English Language Arts (ELA)
The eighth-grade curriculum builds on the grammar and writing skills developed in grades six and seven. While the students review the grammar skills taught in previous grades, students also delve into active versus passive voice, complex sentence structure, and the importance of using an objective and formal tone in writing. Students are expected to research controversial topics, form a strong claim statement that includes a counterclaim, and support their claim throughout their essays with relevant information and examples. Like grades six and seven, the eighth-grade writes across the curriculum and contributes to the interdisciplinary units through novels such as Rocket Boys, Ashes of Roses, To Kill a Mockingbird, and Night.
During the eighth grade year, students will be studying the moral teachings of Jesus Christ as it is taught by the Catholic Church. The end in view of this course is to help students understand not only what the moral teachings of Catholicism are, but also the reasons for why the Church teaches them. To this end students will first come to appreciate the foundations of the Church’s teachings: human dignity, natural law, virtue, sources for the moral act, etc. The sacramental life of the Church as it bears upon the spiritual growth in shaping one’s moral character will also figure prominently in the course. Students will understand the effect of Original Sin upon the human person and Christ’s mission to save us and heal us of this original wound. Students will also explore the Catholic Church’s Social teaching about human life, and human beings as members of a larger society. Students will focus on the call to be a disciple who enters society to give witness to truth of Jesus Christ in imitation of their Savior who entered the world to be its Light (John 1:1-5). Various moral issues current in today’s world will also be addressed.
The eighth grade course of study is the second half of a two year progression which begins in seventh grade. Students explore American political and social movements from the time of the Civil War to the present. Emphasis is placed on changes in American political life and the examination of the government’s role in protecting life, liberty, and property. Throughout the year, eighth graders continually scrutinize America’s place in the world. The week long Exploratory Week trip to Washington, D.C. is the culmination of years of study of United States history. Our nation’s capital becomes our walking classroom.
The material in each course is presented to the student in a variety of ways - lecture and notes, hands-on experience and experiments in the lab, investigative reports, and long-term projects. Lessons are designed to challenge our students to think about the scientific world around them. They are taught to observe and think as scientists. The laboratory setting gives them the authentic feeling that they are working as scientists. Ultimately, our curriculum is designed to produce students with innovative thinking skills through experience with hands-on investigations, rigorous science content, and engaging, real-world applications that makes science fun, exciting, and stimulating.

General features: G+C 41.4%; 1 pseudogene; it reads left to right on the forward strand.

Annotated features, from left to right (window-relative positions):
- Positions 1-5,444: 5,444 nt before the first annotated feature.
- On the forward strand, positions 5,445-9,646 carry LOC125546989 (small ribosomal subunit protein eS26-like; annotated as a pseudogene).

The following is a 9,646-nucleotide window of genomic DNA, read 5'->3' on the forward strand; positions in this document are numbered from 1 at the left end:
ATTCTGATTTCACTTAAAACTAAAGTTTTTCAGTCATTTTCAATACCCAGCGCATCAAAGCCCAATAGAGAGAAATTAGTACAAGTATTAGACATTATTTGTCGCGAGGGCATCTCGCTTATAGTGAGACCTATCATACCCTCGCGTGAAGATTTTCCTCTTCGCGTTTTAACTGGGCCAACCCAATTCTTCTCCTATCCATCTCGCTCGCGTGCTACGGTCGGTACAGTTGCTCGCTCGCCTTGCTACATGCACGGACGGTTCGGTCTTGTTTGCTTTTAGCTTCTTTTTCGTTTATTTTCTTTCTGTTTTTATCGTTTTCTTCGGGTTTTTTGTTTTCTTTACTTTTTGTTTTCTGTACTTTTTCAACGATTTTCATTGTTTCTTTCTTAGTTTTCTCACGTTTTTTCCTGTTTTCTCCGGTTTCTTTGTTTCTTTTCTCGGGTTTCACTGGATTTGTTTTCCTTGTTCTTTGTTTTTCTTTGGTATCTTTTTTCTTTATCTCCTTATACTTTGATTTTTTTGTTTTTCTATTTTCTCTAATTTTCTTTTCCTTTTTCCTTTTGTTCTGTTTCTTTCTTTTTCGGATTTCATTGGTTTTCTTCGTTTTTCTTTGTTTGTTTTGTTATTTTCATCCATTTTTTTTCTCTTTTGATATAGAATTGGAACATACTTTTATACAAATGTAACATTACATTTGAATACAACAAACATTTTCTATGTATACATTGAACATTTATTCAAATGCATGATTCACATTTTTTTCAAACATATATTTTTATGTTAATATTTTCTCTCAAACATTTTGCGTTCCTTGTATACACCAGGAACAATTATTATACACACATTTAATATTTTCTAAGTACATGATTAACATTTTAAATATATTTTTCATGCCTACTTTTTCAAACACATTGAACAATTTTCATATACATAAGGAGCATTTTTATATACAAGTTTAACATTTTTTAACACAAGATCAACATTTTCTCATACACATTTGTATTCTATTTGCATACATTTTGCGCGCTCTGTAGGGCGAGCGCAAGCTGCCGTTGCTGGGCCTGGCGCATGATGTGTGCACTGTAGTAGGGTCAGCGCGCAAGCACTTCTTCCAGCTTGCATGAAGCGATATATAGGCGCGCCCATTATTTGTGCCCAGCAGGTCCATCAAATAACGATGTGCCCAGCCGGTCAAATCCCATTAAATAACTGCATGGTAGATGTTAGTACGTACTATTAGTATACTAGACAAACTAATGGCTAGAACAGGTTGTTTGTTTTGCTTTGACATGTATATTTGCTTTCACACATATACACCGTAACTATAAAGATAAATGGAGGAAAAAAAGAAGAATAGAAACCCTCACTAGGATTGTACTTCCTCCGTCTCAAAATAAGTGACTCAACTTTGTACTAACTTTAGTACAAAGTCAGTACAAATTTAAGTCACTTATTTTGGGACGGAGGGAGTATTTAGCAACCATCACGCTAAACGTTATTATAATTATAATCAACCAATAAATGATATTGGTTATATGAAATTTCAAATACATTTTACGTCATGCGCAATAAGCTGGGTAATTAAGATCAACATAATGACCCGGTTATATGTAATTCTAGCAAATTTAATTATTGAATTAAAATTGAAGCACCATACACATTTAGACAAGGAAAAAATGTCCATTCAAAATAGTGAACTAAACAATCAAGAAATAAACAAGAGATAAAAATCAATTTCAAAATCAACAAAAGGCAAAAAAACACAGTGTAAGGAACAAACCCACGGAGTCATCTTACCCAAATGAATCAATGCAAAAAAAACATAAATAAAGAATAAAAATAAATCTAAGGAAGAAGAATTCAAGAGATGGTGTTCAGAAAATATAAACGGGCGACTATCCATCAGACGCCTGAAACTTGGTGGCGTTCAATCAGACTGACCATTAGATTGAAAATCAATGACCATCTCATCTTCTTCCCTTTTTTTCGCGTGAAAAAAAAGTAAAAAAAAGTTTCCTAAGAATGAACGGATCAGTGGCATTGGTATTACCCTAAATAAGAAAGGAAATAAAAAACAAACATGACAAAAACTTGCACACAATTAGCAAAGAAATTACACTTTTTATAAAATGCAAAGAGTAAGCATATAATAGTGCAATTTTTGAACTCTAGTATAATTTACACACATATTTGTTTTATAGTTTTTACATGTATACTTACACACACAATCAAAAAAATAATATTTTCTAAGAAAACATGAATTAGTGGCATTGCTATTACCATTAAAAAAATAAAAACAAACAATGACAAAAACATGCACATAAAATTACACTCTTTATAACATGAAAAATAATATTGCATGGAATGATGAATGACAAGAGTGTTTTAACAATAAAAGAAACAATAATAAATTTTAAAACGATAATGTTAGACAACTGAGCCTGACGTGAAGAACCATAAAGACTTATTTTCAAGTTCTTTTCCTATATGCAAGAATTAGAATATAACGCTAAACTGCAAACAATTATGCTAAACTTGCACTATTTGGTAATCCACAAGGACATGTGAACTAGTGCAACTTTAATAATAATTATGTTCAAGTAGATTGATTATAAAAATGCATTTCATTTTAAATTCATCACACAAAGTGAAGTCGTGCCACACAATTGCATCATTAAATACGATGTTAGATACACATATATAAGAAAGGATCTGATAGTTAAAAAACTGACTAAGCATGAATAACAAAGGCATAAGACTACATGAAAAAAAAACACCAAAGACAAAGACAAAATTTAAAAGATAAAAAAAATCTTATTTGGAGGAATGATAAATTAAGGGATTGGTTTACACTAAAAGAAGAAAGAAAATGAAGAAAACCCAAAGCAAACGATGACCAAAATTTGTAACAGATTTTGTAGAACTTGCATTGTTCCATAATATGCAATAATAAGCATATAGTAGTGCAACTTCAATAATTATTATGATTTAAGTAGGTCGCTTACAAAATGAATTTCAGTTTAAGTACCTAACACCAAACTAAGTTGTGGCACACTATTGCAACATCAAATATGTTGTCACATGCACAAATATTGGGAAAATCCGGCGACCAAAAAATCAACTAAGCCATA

In eighth grade, students use abstract thinking to explain cause and effect of complex phenomena and systems. The students look at the cause and effect of seasons and tides, causes of plate tectonics and weather and climate, heredity and how atoms and molecules interact to explain the substances that make up the world and how materials change,
The eighth math program is designed to prepare students for high school math by continuing the topics they learned in Pre-Algebra. All students take Algebra 1; one class is a regular level course, and the other is an honors level course.
Students review the concepts of algebraic expressions and equations and operations with Rational numbers. Geometric concepts are also reviewed by intertwining them into other Algebra topics. A focus on multi-step equations, inequalities, and 2-variable functions and graphs (linear and quadratic) allows students to explore relationships with sets of numbers and real-life data. Working with polynomials and factoring patterns improves number fluency as well as providing the necessary tools for solving more advanced problems.
Throughout the curriculum, emphasis is placed upon developing sound problem-solving strategies that challenge our students' minds and build their confidence for taking on the real-life problems they will face in the future
Classes are taught in both interactive and traditional modes to best meet the diverse needs of our students. The teaching approach is varied, using teacher-lead instruction, cooperative learning, vertical spaces to show work, and technology.
Our goal is to give students the necessary mathematical skills to function in life, as well as to prepare them for the higher-level thinking which lies ahead. Students are encouraged to value mathematics, to think logically and to solve problems strategically. They practice communicating effectively using precise mathematical language (both orally and in writing) to appreciate the connections between mathematics and life experience.
In the eighth grade, technology students are prepared to use computers and technology for academic and future work. The Microsoft Office 365 tools are integrated in projects aligned to cross-curricular content. Skills include online research skills, digital citizenship, source citation, design and layout, research organization and keyboarding. Capstone projects include online historical research with primary sources; short story telling with image, animation, and video; economics, budgeting, and investment club with Excel formulas; and geo-spatial application tools. The longer projects teach students how to organize and plan multiple resources. Additionally, students are taught how to find and use internet resources effectively for classroom learning.